Welcome to The FFBC’s blog tour of Jessica Brody’s The Geography of Lost Things! As one of the brand new co-owners of The Fantastic Flying Book Club, I had the exciting privilege of organizing this blog tour (creating the tour banner was especially fun!) and am delighted to be hosting Jessica’s welcome interview here on my blog as well!
Author Interview with Jessica Brody
Jana: Hi Jessica! I’m so excited to welcome you to my blog today to kick-start the The Geography of Lost Things blog tour!
Jessica: Thanks for hosting me on the tour! It’s been a blast!
ABOUT THE AUTHOR
1. Your bio says you knew you wanted to be a writer from a very young age. What advice would you like to give younger Jessica about life as an author?
Haha. I think I would tell her that inspiration is not a daily occurrence. So many young writers (myself included!) believe that writing is a magical job where you wake up every day feeling inspired and motivated to write. Not. So. Most of my life as a writer is forcing myself to sit down and write even when I’m not inspired. Inspiration is great when it comes but you can’t always rely on it or you’ll never finish anything. I like to say, “Inspiration gets you started. Discipline gets you finished.” So, heed my advice, 7-year-old Jessica! Your writing life isn’t going to be as easy and carefree as it was when you wrote “The Puppy and the Kitty.”
2. You’ve written books in multiple genres, spanning middle grade, young adult, and adult fiction. Which genre(s) is/are the most fun for you to write?
I always say my favorite genre to write is the genre I’m not currently writing. LOL! It’s a classic case of the grass is always greener. When I’m writing a complicated sci-fi epic with futuristic weapons and life or death battles, all I want to do is write a nice, cozy contemporary romance. When I’m writing a nice, cozy, contemporary romance with all sorts of complicated feelings and emotional stakes, all I want to do is write a fun, middle grade comedy where the characters are too young to feel those complicated teen emotions. And round and round it goes! Every story in every genre has its own set of challenges.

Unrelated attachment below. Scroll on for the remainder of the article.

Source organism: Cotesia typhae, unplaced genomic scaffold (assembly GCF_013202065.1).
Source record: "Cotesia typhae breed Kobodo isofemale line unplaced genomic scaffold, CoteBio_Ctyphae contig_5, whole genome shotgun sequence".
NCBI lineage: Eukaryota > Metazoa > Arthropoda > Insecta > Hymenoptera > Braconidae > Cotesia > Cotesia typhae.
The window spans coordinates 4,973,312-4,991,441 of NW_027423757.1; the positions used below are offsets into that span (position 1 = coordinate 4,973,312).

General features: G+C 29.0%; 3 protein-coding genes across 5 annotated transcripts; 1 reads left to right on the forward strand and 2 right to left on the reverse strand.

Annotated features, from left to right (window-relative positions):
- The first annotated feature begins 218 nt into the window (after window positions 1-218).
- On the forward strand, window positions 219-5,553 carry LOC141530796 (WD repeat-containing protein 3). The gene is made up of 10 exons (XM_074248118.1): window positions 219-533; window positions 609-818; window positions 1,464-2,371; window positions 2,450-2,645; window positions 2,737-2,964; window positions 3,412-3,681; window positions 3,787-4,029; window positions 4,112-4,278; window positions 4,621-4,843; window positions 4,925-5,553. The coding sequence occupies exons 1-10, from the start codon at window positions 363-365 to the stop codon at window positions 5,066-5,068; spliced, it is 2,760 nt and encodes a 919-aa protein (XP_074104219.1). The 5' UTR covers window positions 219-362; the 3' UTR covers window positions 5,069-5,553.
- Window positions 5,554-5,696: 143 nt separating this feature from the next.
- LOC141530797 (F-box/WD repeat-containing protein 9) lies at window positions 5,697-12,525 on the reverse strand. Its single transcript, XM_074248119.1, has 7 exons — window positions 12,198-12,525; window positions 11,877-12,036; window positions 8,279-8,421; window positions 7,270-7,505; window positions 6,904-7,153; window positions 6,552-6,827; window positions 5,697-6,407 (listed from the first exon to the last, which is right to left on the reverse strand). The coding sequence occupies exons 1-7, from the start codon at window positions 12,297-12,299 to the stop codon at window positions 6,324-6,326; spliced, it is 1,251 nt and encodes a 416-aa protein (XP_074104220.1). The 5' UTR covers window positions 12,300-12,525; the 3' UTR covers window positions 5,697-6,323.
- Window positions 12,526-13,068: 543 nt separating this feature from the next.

3. Which of your books do you see the most of yourself in?
I find a little of myself in all of my novels. I think my characters and I end up sharing a lot of the same fears, insecurities, and shortcomings. For instance, all of my characters, in some way, experience a life lesson of “acceptance.” Accepting things you can’t change, accepting things you have little control over, accepting that sometimes things happen differently than you expected them to. It’s not a coincidence. I’m dealing with that “life lesson” every single day.
4. What’s been your favorite read so far this year?
OOH! The toughest question of them all! I’ll have to go with The Sun is Also a Star by Nicola Yoon. It’s been on my TBR list for years and I finally got around to it this summer. It’s just magnificent. Beautiful, poetic, charming, uplifting. The kind of book that makes you want to run around hugging strangers. (Just me? Okay, moving on.)
5. What are you up to when you’re not writing?
Mostly, hanging out with my doggies. I have three dogs at home—a golden retriever, a great pyrenees, and a chihuahua—and they are my life. I try to spend as much time with them as I can because I always feel like I’m neglecting them when I’m neck deep in a manuscript.
ABOUT THE BOOK
1. Describe your book in 5 words or less.
Road trip with an ex.
2. What’s your most prized possession?
Each and every one of my books. I’m so proud of all 17 of them! Yes, they’re all different and some gave me more grief than others but I still love them equally. I’ve heard some authors describe their books as their “babies” and it really is true. With every single one you feel like you birthed something into the world.
3. Do you collect any seemingly insignificant objects?